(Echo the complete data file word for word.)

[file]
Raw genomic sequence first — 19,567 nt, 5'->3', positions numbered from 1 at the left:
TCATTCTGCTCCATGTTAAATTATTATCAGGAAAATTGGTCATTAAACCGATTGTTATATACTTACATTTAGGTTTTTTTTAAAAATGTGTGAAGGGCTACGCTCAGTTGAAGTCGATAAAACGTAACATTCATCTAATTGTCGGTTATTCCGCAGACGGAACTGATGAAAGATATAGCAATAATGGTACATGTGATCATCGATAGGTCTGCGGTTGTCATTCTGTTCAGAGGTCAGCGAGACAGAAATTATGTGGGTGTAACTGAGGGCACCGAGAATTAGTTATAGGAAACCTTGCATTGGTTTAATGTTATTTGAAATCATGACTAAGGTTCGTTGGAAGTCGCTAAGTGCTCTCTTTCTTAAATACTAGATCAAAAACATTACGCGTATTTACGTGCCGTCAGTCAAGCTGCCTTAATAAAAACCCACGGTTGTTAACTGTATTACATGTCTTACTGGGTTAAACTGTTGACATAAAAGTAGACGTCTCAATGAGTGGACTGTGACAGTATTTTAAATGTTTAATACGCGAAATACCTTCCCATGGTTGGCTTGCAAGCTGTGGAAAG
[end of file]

Raw genomic sequence first — 19,567 nt, 5'->3', positions numbered from 1 at the left:
TCATTCTGCTCCATGTTAAATTATTATCAGGAAAATTGGTCATTAAACCGATTGTTATATACTTACATTTAGGTTTTTTTTAAAAATGTGTGAAGGGCTACGCTCAGTTGAAGTCGATAAAACGTAACATTCATCTAATTGTCGGTTATTCCGCAGACGGAACTGATGAAAGATATAGCAATAATGGTACATGTGATCATCGATAGGTCTGCGGTTGTCATTCTGTTCAGAGGTCAGCGAGACAGAAATTATGTGGGTGTAACTGAGGGCACCGAGAATTAGTTATAGGAAACCTTGCATTGGTTTAATGTTATTTGAAATCATGACTAAGGTTCGTTGGAAGTCGCTAAGTGCTCTCTTTCTTAAATACTAGATCAAAAACATTACGCGTATTTACGTGCCGTCAGTCAAGCTGCCTTAATAAAAACCCACGGTTGTTAACTGTATTACATGTCTTACTGGGTTAAACTGTTGACATAAAAGTAGACGTCTCAATGAGTGGACTGTGACAGTATTTTAAATGTTTAATACGCGAAATACCTTCCCATGGTTGGCTTGCAAGCTGTGGAAAG